U.S., Colombia to bring $5 billion in investment to rural areas

·2 min read
Colombian President Ivan Duque Marquez, wearing a face mask due to the ongoing coronavirus disease (COVID-19) outbreak, speaks during an address after a meeting with United States government officials, at the Presidential Palace in Bogota
Colombian President Ivan Duque Marquez, wearing a face mask due to the ongoing coronavirus disease (COVID-19) outbreak, speaks during an address after a meeting with United States government officials, at the Presidential Palace in Bogota

BOGOTA (Reuters) - The United States and Colombia will work together to bring new investment to rural areas of the South American country, officials said on Monday, as Colombia's president reiterated support for the U.S. candidate to lead the Inter-American Development Bank.

The investment initiative will harness up to $5 billion in private funds for rural areas over three years, U.S. National Security Advisor Robert O'Brien told local newspaper El Tiempo in an interview.

"This initiative will focus on key elements of the 21st-century growth in Colombia, the rule of law, security, infrastructure, rural development and democracy," O'Brien said in a joint video statement with Ivan Duque.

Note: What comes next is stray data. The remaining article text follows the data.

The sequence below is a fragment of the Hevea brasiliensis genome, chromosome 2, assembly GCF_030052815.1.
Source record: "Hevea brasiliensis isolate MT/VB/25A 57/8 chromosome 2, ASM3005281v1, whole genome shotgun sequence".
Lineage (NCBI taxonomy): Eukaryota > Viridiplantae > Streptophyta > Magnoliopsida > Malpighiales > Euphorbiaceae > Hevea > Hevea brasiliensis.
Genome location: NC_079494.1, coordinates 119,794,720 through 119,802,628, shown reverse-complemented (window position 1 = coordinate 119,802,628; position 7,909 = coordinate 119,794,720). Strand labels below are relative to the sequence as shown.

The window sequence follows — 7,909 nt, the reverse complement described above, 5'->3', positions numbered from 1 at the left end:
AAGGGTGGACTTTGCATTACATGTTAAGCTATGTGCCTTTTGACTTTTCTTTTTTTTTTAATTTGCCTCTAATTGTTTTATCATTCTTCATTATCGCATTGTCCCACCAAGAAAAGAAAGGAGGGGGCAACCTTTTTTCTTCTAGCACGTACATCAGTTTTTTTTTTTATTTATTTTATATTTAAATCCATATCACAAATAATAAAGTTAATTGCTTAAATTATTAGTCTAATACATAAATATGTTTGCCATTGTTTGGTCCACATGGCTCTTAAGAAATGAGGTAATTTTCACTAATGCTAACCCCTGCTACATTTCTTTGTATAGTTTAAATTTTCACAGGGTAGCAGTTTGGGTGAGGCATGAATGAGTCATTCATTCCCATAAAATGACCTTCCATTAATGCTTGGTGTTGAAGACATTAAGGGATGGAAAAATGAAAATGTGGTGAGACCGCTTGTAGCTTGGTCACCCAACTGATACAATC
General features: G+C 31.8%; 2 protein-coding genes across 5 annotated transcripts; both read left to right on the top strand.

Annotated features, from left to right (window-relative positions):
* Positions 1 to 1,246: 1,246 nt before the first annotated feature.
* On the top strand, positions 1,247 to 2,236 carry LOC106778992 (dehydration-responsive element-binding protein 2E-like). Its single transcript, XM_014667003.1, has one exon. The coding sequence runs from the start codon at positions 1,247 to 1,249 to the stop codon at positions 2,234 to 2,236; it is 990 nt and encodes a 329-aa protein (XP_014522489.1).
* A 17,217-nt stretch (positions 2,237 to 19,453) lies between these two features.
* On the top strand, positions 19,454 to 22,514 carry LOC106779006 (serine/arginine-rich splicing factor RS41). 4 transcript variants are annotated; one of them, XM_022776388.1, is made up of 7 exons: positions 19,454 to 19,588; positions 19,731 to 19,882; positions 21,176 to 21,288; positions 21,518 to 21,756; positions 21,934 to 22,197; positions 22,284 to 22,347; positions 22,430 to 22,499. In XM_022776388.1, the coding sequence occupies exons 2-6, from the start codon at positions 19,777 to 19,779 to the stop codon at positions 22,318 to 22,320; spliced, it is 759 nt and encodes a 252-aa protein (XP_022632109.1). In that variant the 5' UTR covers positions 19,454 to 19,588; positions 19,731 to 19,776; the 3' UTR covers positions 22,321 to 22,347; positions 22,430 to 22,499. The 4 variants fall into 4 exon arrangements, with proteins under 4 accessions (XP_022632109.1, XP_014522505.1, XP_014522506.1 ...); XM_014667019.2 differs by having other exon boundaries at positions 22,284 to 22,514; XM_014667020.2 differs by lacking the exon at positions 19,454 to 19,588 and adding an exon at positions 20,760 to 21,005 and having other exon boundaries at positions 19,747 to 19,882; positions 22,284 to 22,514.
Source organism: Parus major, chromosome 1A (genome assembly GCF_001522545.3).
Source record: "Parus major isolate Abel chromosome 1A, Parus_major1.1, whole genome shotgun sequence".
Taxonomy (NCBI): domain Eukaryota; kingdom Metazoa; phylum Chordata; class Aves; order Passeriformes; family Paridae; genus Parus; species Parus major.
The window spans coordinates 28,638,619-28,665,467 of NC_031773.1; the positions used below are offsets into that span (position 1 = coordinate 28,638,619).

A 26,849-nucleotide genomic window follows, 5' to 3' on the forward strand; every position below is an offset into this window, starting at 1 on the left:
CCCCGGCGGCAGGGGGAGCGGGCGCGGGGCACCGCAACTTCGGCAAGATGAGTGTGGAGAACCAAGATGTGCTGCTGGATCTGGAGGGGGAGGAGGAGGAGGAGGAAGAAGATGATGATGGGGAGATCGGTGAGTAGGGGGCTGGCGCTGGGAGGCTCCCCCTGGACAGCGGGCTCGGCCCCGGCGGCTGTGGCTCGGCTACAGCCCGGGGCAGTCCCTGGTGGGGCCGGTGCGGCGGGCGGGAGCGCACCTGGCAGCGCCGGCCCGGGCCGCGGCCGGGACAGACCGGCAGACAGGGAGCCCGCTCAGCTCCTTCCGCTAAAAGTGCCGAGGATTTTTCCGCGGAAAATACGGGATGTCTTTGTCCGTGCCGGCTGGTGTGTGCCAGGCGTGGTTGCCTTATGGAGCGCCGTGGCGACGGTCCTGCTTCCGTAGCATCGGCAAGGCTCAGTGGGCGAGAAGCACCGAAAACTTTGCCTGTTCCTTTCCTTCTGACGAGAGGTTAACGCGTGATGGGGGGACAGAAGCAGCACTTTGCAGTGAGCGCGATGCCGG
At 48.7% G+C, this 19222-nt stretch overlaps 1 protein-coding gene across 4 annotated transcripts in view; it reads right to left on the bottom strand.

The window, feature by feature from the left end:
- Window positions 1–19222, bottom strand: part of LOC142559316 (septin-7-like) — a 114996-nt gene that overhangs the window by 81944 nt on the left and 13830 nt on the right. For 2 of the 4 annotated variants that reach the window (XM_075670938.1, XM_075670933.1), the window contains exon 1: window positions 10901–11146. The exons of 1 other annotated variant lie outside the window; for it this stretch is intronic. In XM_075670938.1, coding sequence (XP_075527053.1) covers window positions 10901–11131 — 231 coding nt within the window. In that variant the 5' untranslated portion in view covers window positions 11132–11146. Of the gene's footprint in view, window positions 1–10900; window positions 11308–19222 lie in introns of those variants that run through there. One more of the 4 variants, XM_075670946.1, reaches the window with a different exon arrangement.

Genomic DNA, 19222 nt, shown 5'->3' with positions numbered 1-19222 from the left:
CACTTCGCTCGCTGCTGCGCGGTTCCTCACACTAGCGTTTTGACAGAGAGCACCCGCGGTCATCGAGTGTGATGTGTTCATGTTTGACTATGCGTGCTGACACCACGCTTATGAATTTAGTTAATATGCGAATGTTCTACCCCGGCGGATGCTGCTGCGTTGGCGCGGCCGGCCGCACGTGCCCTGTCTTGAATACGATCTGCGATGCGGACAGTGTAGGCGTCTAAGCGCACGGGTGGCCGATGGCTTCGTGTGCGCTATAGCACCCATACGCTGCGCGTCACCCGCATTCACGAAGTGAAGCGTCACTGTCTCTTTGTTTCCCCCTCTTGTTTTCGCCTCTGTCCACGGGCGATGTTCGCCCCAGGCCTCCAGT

Colombia will be part of a pilot program meant to incentivize near-shoring of U.S. businesses, part of a larger U.S. strategy announced on Monday.

Mauricio Claver-Carone, special adviser to U.S. President Donald Trump for the Western Hemisphere, was also on the visit.

Duque repeated Colombia's support for Claver-Carone in his bid to lead the Inter-American Development Bank (IDB), which is set to choose a new head next month.

Haiti and El Salvador on Monday joined Guyana in co-nominating Claver-Carone as their own candidates.

But several other Latin American countries have called for a vote delay, citing concerns over having an IDB leader from outside the region.

"I want to reaffirm the support Colombia has given to the candidacy of Mauricio Claver," Duque said. "You have presented a clear agenda to invigorate the recovery of Latin American economies."

The United States unveiled a Western Hemisphere strategy on Monday focused on security, economic growth and countering China's influence in the region.

The strategy aims to encourage U.S. companies to move manufacturing facilities and supply chains out of China and back to the Americas, a U.S. National Security Council official said.

The strategy also vows to maintain maximum pressure on rulers in Venezuela, Cuba and Nicaragua.

The trip comes as Trump seeks to build support for his re-election campaign as Democrat Joe Biden leads in national polls. The Trump re-election campaign this year increased its outreach to Latinos.

(Reporting by Julia Symmes Cobb in Bogota and Andrea Shalal in Washington; editing by Richard Pullin & Shri Navaratnam)